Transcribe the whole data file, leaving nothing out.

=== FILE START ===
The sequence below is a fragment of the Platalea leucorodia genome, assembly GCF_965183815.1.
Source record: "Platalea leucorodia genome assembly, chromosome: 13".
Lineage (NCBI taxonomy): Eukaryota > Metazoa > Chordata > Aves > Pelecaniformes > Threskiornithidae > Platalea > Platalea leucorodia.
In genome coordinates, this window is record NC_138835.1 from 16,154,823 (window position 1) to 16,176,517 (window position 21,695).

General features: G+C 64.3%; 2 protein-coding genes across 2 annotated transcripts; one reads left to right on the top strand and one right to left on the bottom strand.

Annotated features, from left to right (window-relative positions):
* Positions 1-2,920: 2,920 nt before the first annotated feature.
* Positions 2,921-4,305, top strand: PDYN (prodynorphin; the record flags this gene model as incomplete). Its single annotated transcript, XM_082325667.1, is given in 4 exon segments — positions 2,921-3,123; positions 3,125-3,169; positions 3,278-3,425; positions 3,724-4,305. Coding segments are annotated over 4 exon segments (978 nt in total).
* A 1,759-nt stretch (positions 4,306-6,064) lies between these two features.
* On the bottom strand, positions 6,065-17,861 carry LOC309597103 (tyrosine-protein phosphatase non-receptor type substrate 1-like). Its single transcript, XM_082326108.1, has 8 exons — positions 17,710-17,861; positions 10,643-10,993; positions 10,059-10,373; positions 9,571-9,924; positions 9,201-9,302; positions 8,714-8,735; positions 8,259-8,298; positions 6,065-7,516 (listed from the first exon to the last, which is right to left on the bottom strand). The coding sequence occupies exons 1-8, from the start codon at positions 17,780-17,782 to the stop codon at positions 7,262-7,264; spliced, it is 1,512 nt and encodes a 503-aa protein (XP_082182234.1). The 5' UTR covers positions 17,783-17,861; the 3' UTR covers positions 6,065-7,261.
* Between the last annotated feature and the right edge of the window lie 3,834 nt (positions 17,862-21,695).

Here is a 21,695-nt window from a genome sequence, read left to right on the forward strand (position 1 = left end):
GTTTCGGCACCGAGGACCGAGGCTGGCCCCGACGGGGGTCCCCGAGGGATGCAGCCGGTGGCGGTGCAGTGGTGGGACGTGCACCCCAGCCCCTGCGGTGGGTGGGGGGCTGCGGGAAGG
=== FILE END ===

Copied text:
The sequence below is a fragment of the Platalea leucorodia genome, assembly GCF_965183815.1.
Source record: "Platalea leucorodia genome assembly, chromosome: 13".
Lineage (NCBI taxonomy): Eukaryota > Metazoa > Chordata > Aves > Pelecaniformes > Threskiornithidae > Platalea > Platalea leucorodia.
In genome coordinates, this window is record NC_138835.1 from 16,154,823 (window position 1) to 16,176,517 (window position 21,695).

General features: G+C 64.3%; 2 protein-coding genes across 2 annotated transcripts; one reads left to right on the top strand and one right to left on the bottom strand.

Annotated features, from left to right (window-relative positions):
* Positions 1-2,920: 2,920 nt before the first annotated feature.
* Positions 2,921-4,305, top strand: PDYN (prodynorphin; the record flags this gene model as incomplete). Its single annotated transcript, XM_082325667.1, is given in 4 exon segments — positions 2,921-3,123; positions 3,125-3,169; positions 3,278-3,425; positions 3,724-4,305. Coding segments are annotated over 4 exon segments (978 nt in total).
* A 1,759-nt stretch (positions 4,306-6,064) lies between these two features.
* On the bottom strand, positions 6,065-17,861 carry LOC309597103 (tyrosine-protein phosphatase non-receptor type substrate 1-like). Its single transcript, XM_082326108.1, has 8 exons — positions 17,710-17,861; positions 10,643-10,993; positions 10,059-10,373; positions 9,571-9,924; positions 9,201-9,302; positions 8,714-8,735; positions 8,259-8,298; positions 6,065-7,516 (listed from the first exon to the last, which is right to left on the bottom strand). The coding sequence occupies exons 1-8, from the start codon at positions 17,780-17,782 to the stop codon at positions 7,262-7,264; spliced, it is 1,512 nt and encodes a 503-aa protein (XP_082182234.1). The 5' UTR covers positions 17,783-17,861; the 3' UTR covers positions 6,065-7,261.
* Between the last annotated feature and the right edge of the window lie 3,834 nt (positions 17,862-21,695).

Here is a 21,695-nt window from a genome sequence, read left to right on the forward strand (position 1 = left end):
GTTTCGGCACCGAGGACCGAGGCTGGCCCCGACGGGGGTCCCCGAGGGATGCAGCCGGTGGCGGTGCAGTGGTGGGACGTGCACCCCAGCCCCTGCGGTGGGTGGGGGGCTGCGGGAAGG